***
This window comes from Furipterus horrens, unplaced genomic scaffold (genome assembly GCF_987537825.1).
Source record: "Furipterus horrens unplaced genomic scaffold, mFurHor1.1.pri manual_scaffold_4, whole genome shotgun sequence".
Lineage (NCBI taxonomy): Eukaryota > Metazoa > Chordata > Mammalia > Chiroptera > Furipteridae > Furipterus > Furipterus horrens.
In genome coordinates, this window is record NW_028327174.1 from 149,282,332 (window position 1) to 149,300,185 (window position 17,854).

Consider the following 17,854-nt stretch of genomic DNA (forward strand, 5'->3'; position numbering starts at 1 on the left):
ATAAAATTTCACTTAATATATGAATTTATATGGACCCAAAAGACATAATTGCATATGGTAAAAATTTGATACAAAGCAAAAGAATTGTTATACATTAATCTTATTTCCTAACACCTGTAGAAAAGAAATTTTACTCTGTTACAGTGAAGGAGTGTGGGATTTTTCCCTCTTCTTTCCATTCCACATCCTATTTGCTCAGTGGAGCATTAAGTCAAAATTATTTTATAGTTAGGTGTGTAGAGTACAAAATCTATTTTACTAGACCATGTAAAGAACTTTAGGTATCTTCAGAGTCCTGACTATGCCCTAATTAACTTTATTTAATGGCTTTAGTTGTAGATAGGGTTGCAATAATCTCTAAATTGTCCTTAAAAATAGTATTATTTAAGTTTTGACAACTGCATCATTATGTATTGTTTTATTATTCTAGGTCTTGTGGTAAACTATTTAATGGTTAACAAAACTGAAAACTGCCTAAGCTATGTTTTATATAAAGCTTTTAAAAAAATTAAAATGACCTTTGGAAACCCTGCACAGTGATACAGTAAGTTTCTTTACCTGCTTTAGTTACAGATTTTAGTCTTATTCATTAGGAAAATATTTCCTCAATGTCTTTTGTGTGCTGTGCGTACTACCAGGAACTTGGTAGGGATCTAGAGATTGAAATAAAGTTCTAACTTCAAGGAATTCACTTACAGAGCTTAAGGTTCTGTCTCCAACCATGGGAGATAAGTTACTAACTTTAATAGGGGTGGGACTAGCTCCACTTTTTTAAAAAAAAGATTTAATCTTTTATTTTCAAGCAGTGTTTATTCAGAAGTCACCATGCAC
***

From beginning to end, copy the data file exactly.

This window comes from Furipterus horrens, unplaced genomic scaffold (genome assembly GCF_987537825.1).
Source record: "Furipterus horrens unplaced genomic scaffold, mFurHor1.1.pri manual_scaffold_4, whole genome shotgun sequence".
Lineage (NCBI taxonomy): Eukaryota > Metazoa > Chordata > Mammalia > Chiroptera > Furipteridae > Furipterus > Furipterus horrens.
In genome coordinates, this window is record NW_028327174.1 from 149,282,332 (window position 1) to 149,300,185 (window position 17,854).

Consider the following 17,854-nt stretch of genomic DNA (forward strand, 5'->3'; position numbering starts at 1 on the left):
ATAAAATTTCACTTAATATATGAATTTATATGGACCCAAAAGACATAATTGCATATGGTAAAAATTTGATACAAAGCAAAAGAATTGTTATACATTAATCTTATTTCCTAACACCTGTAGAAAAGAAATTTTACTCTGTTACAGTGAAGGAGTGTGGGATTTTTCCCTCTTCTTTCCATTCCACATCCTATTTGCTCAGTGGAGCATTAAGTCAAAATTATTTTATAGTTAGGTGTGTAGAGTACAAAATCTATTTTACTAGACCATGTAAAGAACTTTAGGTATCTTCAGAGTCCTGACTATGCCCTAATTAACTTTATTTAATGGCTTTAGTTGTAGATAGGGTTGCAATAATCTCTAAATTGTCCTTAAAAATAGTATTATTTAAGTTTTGACAACTGCATCATTATGTATTGTTTTATTATTCTAGGTCTTGTGGTAAACTATTTAATGGTTAACAAAACTGAAAACTGCCTAAGCTATGTTTTATATAAAGCTTTTAAAAAAATTAAAATGACCTTTGGAAACCCTGCACAGTGATACAGTAAGTTTCTTTACCTGCTTTAGTTACAGATTTTAGTCTTATTCATTAGGAAAATATTTCCTCAATGTCTTTTGTGTGCTGTGCGTACTACCAGGAACTTGGTAGGGATCTAGAGATTGAAATAAAGTTCTAACTTCAAGGAATTCACTTACAGAGCTTAAGGTTCTGTCTCCAACCATGGGAGATAAGTTACTAACTTTAATAGGGGTGGGACTAGCTCCACTTTTTTAAAAAAAAGATTTAATCTTTTATTTTCAAGCAGTGTTTATTCAGAAGTCACCATGCAC